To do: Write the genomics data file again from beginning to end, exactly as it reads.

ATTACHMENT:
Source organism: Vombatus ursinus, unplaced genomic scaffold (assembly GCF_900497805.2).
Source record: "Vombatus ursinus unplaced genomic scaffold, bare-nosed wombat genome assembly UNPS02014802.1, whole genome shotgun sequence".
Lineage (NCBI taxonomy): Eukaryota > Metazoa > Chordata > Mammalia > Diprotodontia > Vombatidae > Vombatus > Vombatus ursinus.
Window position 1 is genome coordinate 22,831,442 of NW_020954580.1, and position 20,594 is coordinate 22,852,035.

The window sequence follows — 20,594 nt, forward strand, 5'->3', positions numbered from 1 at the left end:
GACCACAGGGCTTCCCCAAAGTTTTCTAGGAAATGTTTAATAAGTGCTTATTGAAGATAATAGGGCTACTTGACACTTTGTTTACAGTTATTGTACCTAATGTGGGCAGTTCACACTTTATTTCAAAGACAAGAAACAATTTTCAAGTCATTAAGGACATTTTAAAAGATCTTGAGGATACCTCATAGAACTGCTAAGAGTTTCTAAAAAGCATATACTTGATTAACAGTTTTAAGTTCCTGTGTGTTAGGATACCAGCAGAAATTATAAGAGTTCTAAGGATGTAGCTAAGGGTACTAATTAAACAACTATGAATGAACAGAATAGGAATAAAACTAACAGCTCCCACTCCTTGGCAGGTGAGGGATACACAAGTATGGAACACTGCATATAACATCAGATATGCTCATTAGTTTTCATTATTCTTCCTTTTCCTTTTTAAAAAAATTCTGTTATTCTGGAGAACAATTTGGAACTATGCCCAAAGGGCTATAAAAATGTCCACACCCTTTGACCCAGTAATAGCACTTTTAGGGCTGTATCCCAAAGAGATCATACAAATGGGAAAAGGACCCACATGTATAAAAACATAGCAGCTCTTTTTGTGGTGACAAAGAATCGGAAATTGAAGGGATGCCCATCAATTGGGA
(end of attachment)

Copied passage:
Source organism: Vombatus ursinus, unplaced genomic scaffold (assembly GCF_900497805.2).
Source record: "Vombatus ursinus unplaced genomic scaffold, bare-nosed wombat genome assembly UNPS02014802.1, whole genome shotgun sequence".
Lineage (NCBI taxonomy): Eukaryota > Metazoa > Chordata > Mammalia > Diprotodontia > Vombatidae > Vombatus > Vombatus ursinus.
Window position 1 is genome coordinate 22,831,442 of NW_020954580.1, and position 20,594 is coordinate 22,852,035.

The window sequence follows — 20,594 nt, forward strand, 5'->3', positions numbered from 1 at the left end:
GACCACAGGGCTTCCCCAAAGTTTTCTAGGAAATGTTTAATAAGTGCTTATTGAAGATAATAGGGCTACTTGACACTTTGTTTACAGTTATTGTACCTAATGTGGGCAGTTCACACTTTATTTCAAAGACAAGAAACAATTTTCAAGTCATTAAGGACATTTTAAAAGATCTTGAGGATACCTCATAGAACTGCTAAGAGTTTCTAAAAAGCATATACTTGATTAACAGTTTTAAGTTCCTGTGTGTTAGGATACCAGCAGAAATTATAAGAGTTCTAAGGATGTAGCTAAGGGTACTAATTAAACAACTATGAATGAACAGAATAGGAATAAAACTAACAGCTCCCACTCCTTGGCAGGTGAGGGATACACAAGTATGGAACACTGCATATAACATCAGATATGCTCATTAGTTTTCATTATTCTTCCTTTTCCTTTTTAAAAAAATTCTGTTATTCTGGAGAACAATTTGGAACTATGCCCAAAGGGCTATAAAAATGTCCACACCCTTTGACCCAGTAATAGCACTTTTAGGGCTGTATCCCAAAGAGATCATACAAATGGGAAAAGGACCCACATGTATAAAAACATAGCAGCTCTTTTTGTGGTGACAAAGAATCGGAAATTGAAGGGATGCCCATCAATTGGGA